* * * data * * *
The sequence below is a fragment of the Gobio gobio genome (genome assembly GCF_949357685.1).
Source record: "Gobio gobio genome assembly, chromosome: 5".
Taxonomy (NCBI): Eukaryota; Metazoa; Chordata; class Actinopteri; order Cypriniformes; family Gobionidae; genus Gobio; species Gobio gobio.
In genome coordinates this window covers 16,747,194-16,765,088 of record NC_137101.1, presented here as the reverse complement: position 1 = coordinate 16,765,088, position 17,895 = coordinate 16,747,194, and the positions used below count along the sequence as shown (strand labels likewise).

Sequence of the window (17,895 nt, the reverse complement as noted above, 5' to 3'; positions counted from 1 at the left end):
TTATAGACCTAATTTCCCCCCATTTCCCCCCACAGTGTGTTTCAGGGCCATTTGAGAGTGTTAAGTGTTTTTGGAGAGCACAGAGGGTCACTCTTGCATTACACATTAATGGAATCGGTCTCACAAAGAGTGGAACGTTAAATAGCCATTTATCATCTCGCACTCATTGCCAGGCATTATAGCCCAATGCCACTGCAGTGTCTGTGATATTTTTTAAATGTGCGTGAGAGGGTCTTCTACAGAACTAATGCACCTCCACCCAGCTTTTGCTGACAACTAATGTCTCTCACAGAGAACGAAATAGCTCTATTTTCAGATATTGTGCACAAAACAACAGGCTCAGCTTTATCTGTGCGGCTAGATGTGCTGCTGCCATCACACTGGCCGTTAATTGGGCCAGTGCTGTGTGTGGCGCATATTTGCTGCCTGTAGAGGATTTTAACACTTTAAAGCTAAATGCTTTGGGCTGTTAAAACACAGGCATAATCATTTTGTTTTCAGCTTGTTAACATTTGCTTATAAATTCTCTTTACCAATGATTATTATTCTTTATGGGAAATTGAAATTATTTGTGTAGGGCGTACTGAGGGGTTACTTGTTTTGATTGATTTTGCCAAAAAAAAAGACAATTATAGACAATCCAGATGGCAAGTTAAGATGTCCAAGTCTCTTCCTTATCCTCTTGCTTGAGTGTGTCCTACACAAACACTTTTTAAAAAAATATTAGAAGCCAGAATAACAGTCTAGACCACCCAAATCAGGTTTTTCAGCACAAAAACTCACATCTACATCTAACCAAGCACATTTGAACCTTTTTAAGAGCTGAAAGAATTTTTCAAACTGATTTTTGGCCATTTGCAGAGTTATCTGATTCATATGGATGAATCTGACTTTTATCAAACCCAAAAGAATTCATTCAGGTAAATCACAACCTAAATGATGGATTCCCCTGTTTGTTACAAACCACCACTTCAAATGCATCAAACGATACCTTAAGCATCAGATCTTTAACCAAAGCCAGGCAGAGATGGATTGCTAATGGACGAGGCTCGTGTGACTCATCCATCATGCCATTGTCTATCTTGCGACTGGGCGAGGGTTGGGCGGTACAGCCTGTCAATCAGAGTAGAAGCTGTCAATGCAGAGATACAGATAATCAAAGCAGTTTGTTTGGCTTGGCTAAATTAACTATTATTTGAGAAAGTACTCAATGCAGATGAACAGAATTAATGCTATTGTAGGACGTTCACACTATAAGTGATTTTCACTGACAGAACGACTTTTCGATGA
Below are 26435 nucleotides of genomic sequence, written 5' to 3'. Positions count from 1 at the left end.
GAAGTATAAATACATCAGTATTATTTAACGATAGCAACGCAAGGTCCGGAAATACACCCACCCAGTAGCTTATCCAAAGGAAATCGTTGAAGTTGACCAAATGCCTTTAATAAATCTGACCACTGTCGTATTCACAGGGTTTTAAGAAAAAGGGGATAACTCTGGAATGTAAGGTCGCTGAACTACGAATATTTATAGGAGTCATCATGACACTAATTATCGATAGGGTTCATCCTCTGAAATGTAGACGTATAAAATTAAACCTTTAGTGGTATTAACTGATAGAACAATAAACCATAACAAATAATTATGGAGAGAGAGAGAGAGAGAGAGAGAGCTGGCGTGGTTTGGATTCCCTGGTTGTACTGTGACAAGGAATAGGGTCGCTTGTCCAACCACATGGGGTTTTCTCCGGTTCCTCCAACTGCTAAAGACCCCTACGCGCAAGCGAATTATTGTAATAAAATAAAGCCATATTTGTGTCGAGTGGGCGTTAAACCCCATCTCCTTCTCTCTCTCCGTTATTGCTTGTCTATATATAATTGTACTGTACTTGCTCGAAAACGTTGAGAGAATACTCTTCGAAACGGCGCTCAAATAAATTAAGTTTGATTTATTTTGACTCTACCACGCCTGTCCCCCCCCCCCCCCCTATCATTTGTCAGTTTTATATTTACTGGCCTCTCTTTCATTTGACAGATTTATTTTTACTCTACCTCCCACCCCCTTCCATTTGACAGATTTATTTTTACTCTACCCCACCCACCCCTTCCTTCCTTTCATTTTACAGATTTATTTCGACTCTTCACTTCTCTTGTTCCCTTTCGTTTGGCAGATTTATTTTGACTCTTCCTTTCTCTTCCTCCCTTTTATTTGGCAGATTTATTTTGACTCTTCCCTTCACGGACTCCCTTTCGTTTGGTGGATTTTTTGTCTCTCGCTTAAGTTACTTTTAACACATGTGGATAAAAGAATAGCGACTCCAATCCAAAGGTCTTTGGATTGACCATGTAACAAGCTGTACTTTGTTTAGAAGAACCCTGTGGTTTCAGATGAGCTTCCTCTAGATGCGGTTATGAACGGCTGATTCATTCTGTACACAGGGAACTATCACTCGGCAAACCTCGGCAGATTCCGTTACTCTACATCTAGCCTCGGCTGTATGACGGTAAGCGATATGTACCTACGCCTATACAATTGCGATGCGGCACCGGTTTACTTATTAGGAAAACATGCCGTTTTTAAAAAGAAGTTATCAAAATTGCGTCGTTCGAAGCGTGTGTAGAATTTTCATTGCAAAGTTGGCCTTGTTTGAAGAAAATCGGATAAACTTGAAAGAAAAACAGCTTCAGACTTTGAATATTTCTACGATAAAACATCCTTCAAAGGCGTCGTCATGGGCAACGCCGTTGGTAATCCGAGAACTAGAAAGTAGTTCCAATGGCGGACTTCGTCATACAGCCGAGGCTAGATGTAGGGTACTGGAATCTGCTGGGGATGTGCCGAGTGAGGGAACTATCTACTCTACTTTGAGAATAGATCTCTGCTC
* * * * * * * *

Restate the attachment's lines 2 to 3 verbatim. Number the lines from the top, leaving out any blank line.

Source record: "Gobio gobio genome assembly, chromosome: 5".
Taxonomy (NCBI): Eukaryota; Metazoa; Chordata; class Actinopteri; order Cypriniformes; family Gobionidae; genus Gobio; species Gobio gobio.